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# liamzebedee/NOTES.md

Last active Oct 23, 2018
Zero Knowledge Proofs - Web3 Summit

# Zero Knowledge Proofs workshop @ Decentralize Now!

In a circuit we generate a proof of this relation: `inputs(public and private) => circuit => output`

We have inputs, a defined circuit, and an output.

The proof is something that proves this relation, without revealing the private input.

Some examples of circuits:

The thing about zero knowledge proofs is that they're similar to how public-private cryptography works.

When you generate a public-private keypair, its security comes from the intractibility/unreverseability of a certain operaion. Basically:

``````pubkey, privkey = generate_keys()
sig = sign(data, privkey)
assert(checksig(data, pubkey), true)

# However, you cannot derive privkey from the checksig alone
``````

For the circuit to be built, we need to use some random values. The process of generating these is very important, because much like pubprivkey tech, you need this random data to be completely secret. However, unlike pubprivkey tech, the circuit itself will be public.

Why then do we need this random data? It's called trusted setup. The randomness is required to make the computation in the circuit intractable. If we multiply some number by an incredibly large random number, we are able to prove certain things about it, but if the random number is known or it is very simple (like 100000000000) - then generating proofs for the circuit becomes extremely easy and thus, useless.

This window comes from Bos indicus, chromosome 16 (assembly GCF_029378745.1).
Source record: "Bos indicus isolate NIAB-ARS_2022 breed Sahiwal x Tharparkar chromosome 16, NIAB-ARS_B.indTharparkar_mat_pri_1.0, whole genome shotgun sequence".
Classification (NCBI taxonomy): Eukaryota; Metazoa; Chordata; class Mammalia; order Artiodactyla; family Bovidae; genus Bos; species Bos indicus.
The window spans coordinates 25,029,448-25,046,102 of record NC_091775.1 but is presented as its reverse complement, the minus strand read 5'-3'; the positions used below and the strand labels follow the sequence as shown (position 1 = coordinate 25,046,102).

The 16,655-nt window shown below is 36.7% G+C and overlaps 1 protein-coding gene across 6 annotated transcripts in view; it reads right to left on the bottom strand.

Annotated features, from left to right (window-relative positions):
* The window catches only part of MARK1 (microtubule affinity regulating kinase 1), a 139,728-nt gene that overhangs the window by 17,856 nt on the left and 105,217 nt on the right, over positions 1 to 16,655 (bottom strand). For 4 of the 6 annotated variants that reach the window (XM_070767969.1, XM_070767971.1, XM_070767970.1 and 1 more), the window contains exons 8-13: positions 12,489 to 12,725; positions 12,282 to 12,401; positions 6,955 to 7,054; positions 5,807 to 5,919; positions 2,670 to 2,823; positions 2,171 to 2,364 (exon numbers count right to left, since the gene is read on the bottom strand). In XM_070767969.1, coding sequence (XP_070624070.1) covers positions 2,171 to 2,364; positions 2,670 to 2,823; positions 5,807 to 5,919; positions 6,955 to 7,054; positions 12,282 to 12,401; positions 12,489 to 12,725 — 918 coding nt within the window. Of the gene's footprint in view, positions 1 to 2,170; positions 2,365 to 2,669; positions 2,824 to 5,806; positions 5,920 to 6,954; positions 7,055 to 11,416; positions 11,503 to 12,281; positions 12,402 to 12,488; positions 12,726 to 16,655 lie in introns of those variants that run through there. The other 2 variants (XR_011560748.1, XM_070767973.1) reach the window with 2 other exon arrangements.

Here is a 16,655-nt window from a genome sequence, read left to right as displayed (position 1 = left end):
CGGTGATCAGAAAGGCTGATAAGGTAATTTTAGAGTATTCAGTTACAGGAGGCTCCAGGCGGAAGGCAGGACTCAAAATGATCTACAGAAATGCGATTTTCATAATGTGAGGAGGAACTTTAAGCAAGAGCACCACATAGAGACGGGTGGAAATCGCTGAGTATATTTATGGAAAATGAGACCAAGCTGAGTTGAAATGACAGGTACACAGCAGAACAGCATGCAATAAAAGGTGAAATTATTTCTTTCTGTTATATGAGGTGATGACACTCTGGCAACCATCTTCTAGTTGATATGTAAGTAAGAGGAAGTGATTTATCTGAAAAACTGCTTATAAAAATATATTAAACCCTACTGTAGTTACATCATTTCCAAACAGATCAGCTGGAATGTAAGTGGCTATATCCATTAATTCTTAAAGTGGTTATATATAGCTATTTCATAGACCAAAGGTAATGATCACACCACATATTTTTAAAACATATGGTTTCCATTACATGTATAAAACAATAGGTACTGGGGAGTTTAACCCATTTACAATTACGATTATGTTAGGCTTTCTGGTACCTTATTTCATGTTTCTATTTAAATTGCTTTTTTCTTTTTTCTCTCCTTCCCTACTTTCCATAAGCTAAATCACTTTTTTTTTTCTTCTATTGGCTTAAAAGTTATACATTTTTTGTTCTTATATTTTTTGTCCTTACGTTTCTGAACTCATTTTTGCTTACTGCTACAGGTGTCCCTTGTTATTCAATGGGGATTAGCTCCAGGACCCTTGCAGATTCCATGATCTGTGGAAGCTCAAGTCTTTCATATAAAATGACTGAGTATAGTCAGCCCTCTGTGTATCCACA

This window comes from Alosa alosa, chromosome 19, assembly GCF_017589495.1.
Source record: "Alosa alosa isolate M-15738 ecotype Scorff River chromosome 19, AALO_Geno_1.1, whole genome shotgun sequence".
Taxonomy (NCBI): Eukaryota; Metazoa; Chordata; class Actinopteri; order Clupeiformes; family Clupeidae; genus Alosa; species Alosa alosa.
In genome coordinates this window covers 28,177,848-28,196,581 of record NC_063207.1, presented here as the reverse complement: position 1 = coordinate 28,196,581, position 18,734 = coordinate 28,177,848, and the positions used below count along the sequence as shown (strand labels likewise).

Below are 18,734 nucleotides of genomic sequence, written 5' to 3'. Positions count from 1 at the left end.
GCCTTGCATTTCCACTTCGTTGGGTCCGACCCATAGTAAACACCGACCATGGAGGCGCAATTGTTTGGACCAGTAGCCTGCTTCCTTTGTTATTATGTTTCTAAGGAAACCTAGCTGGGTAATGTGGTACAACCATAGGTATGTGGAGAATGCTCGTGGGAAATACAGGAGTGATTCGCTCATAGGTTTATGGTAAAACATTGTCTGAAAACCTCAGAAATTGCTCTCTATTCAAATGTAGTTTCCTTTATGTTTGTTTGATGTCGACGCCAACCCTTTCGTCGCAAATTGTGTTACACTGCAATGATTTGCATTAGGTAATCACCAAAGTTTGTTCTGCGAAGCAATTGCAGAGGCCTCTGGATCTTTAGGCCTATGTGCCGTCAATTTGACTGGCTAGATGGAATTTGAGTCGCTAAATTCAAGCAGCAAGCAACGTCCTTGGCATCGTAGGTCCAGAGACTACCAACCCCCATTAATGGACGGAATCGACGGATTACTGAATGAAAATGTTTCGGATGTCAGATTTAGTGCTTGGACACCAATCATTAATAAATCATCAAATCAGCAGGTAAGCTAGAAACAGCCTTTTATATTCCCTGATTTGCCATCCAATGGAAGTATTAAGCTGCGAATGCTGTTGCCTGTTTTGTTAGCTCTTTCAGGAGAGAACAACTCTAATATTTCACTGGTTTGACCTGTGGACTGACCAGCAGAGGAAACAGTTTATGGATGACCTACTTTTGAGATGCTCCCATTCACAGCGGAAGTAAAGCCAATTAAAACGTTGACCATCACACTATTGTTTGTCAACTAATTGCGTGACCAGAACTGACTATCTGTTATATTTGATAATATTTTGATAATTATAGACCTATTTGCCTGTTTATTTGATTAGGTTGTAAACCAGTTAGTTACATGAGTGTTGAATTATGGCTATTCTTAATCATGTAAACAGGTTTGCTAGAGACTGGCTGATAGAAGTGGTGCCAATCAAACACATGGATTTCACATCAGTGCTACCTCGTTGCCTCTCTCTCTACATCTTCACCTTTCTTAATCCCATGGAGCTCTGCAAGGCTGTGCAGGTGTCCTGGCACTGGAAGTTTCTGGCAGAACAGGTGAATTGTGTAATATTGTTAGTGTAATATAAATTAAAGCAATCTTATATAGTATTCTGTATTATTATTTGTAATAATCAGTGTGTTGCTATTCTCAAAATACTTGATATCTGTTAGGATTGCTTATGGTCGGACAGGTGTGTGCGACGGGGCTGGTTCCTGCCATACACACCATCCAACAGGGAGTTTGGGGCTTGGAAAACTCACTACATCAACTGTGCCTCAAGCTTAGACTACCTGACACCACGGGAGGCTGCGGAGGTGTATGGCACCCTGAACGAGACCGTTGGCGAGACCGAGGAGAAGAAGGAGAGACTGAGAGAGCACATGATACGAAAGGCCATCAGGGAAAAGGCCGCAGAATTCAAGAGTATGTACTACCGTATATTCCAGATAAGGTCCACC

So instead, we must go through something called trusted setup, or a ceremony, where we generate the parameters for randomness. The key here is that - each party contributes randomness, and as long as one party destroys their randomness- we are okay (assuming it was really random data).

### What is the ZKSNARK framework?

We create circuits which represent a particular algorithm. We decide which inputs we want to be "zero knowledge", or private. We perform the trusted setup to generate the random parameters of the circuit to make it intractable to generate invalid proofs.

A proof is something which verifies an output that was produced from applying the circuit logic to some input (not revealed). To do this, we ourselves run the circuit with our private input, thus producing something called the witness. The witness is the set of all signals that satisfy all constraints contained within the circuit - the constraints are simply the algorithm - if it's SHA256, it's outputs of each round of shift operations and so on...